By Fredrick Nzwili
In Kenya, poaching of wildlife for bush meat, trophies such as rhino horns and elephant tusks, skins of animals, feathers of birds, as well as illegal trafficking in animals for the pet trade such as rare chameleons and parrots, has reached epic proportions.
While many suspects of these crimes have been arrested, they often elude punishment because concrete, scientific evidence that would result in prosecutions and convictions isn’t available.
This is bound to change following the launch of a forensic and genetic laboratory last month at the Kenya Wildlife Service (KWS) headquarters in Nairobi.
The laboratory—the first of its kind in East Africa—is expected to aid in the provision of accurate identification of seized wildlife and wildlife products in order to bring to justice perpetrators of wildlife crimes.
Francis Gakuya, the head of KWS’s veterinary service department, who will coordinate the new laboratory, explains how it will make it possible to convict more wildlife poachers, what other work will be done there, and the main challenges it faces.
Why did KWS decide to establish a forensic and genetic lab?
We started thinking about a forensic laboratory about 15 years ago. By then, how to differentiate between common meat and bush meat was proving a challenge. We knew wild animals were being slaughtered for their meat and seizures had been done, but we did not have concrete evidence to prove this was really meat harvested from wildlife.
Poachers had discovered that our only means of separating the two was by the anatomical features of the animals. To beat this, they started deboning all bush meat before sending it to the markets. With all the bones removed, it became very difficult to get conclusive whether the meat was from wildlife. This is when we started thinking of scientific tests.
We first started using protein tests, but that didn’t prove effective for wildlife. So we turned to DNA. This was about five years ago. Before then, we’d been using elimination evidence. We would take the samples to the government chemists, where the scientists would tell us if these are domestic animals or not. This had a lot of challenges, because it never said exactly what type of animal or which animal the product was from.
Did this method produce enough evidence that you could use in court to try the poachers?
The evidence collected through this means could not be used in court trials. It was not concrete enough, and we took these tests just as trials.
It will be different with DNA testing from the laboratory, I know it’s robust—one can use it in court as evidence. It will also provide clarity on what type of animal, and from which country or area, unlike in the past.
I feel proud. It’s been a long journey towards this laboratory. We started it three to four years ago, and now we’ve commissioned it. I feel excited—we’ve achieved our longtime dream of having such a laboratory.
How do you expect the lab to contribute to the conservation of Kenya’s wildlife?
With scientific evidence from the laboratory, we hope that there will be more convictions of poachers and traffickers. Once offenders have been imprisoned, this will definitely deter and reduce animal poaching and trafficking. Poaching is one of the leading challenges facing wildlife conservation in Kenya, so this will enhance conservation efforts.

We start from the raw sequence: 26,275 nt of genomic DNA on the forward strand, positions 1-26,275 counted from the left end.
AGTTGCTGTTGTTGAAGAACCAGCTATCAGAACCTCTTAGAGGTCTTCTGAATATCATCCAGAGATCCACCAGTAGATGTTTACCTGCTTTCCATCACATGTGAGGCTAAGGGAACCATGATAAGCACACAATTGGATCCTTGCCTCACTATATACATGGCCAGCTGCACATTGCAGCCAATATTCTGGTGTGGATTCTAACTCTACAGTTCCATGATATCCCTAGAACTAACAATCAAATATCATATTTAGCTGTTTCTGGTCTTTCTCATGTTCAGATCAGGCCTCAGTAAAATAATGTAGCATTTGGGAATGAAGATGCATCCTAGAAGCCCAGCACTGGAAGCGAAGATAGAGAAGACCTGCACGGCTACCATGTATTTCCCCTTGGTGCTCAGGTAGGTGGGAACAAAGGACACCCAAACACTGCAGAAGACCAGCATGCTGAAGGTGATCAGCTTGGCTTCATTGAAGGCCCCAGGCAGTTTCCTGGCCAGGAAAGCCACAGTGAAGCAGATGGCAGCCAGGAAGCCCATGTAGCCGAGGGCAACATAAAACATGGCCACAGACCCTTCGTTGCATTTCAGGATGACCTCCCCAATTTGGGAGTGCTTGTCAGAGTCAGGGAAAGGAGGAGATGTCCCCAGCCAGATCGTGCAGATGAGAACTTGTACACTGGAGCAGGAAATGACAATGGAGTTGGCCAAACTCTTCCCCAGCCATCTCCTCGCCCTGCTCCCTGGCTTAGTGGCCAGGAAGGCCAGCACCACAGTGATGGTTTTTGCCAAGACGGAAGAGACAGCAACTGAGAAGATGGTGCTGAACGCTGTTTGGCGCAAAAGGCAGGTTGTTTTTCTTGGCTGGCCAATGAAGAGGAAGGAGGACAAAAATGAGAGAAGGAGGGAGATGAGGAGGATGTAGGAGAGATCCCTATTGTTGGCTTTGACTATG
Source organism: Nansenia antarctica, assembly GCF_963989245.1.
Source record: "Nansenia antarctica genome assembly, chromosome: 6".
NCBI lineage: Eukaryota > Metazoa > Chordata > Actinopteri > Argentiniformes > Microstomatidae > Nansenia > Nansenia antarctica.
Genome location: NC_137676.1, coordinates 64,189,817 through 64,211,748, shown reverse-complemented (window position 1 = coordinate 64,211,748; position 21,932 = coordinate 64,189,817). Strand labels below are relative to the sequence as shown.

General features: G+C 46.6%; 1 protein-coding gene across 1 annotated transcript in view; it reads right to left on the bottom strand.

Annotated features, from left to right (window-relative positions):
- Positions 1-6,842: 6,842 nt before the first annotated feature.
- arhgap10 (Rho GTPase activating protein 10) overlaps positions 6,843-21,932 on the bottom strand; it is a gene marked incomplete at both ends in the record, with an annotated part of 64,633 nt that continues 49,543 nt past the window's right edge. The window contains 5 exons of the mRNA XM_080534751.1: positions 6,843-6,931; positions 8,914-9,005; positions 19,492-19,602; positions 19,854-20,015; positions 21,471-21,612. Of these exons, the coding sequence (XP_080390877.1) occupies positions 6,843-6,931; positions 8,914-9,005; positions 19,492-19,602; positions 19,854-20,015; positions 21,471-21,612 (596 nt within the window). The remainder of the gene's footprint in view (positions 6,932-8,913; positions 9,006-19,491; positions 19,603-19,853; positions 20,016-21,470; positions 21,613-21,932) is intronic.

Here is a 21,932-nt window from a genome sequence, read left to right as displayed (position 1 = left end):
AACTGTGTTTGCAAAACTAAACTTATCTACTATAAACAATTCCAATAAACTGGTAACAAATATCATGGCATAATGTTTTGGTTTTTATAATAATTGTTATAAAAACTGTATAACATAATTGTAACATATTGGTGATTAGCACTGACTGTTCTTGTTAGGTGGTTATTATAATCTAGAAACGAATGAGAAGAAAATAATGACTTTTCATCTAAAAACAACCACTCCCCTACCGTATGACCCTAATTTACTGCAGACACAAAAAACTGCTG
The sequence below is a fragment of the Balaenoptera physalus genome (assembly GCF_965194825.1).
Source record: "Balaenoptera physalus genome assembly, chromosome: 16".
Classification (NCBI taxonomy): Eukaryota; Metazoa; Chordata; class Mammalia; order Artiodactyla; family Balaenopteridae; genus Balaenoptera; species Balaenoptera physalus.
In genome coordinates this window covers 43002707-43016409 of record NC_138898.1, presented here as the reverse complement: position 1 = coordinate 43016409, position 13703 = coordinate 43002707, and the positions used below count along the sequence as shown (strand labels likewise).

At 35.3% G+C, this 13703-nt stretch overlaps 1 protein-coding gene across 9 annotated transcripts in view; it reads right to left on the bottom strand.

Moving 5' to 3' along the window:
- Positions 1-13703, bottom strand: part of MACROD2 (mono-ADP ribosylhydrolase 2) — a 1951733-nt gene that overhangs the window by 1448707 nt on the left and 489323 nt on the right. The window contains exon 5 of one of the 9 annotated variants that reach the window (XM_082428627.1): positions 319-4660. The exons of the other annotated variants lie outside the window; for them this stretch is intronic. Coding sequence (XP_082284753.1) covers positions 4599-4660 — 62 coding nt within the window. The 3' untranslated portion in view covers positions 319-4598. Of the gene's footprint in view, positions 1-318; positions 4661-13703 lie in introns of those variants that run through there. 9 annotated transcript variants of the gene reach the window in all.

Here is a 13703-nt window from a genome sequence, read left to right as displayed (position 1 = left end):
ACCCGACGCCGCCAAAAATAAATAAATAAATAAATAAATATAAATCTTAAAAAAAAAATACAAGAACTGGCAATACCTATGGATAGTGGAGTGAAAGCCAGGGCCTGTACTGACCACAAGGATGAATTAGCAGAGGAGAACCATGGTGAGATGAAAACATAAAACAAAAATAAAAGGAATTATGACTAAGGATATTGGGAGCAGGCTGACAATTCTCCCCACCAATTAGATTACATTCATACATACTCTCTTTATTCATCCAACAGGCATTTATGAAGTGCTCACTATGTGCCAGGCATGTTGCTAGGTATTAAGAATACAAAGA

I think this will also see an increase in distribution and numbers of some of the species that are threatened or have been decimated by poaching.
What tests will you carry out?
We will carry out tests on wildlife trophies, especially ivory and rhino horn. We will also test products from other animals—there are many wildlife products that are illegally traded.
Does the laboratory have any other capacity?
Yes—but we’ll concentrate on wildlife and wildlife crimes, because it’s a laboratory that’s specific for wildlife.
We will also focus on diseases affecting wildlife and their diagnosis. We will be doing wildlife genetics, so that we can map our wildlife species.
The lab will also be open for conservation research. Anyone studying ecology and requires to use molecular tools, as part of their study will be supported by the laboratory.
What challenges do you expect to face?
We anticipate that there will be a huge volume to be tested. That means we’ll need to increase our capacity from time to time. I also see a challenge in the equipment. We have equipment that will require frequent servicing, and that will require funding.
I also see a challenge in staffing levels. As the volume increases, we’ll require more staff. At the moment, the laboratory has five full-time employees, but I’m hopeful these are challenges we can surmount. Already, the lab is running.
Where did the staff gain training for this specialized kind of work?
We sent two to Israel, three to the United States, three to Canada, and two to South Africa. We did this at different times.
We have a workforce of five to seven and all have been posted to different areas. We want to train and expose as many people as we can, so that they can work in the laboratory.
If an animal trophy is presented to you now, how long will it take for you to give results?
How long a test takes depends on what animal it is. But we expect on average a DNA test to take at most one week.
Fredrick Nzwili is journalist based in Nairobi, Kenya, who on reports politics, religion, the environment and wildlife, among other topics.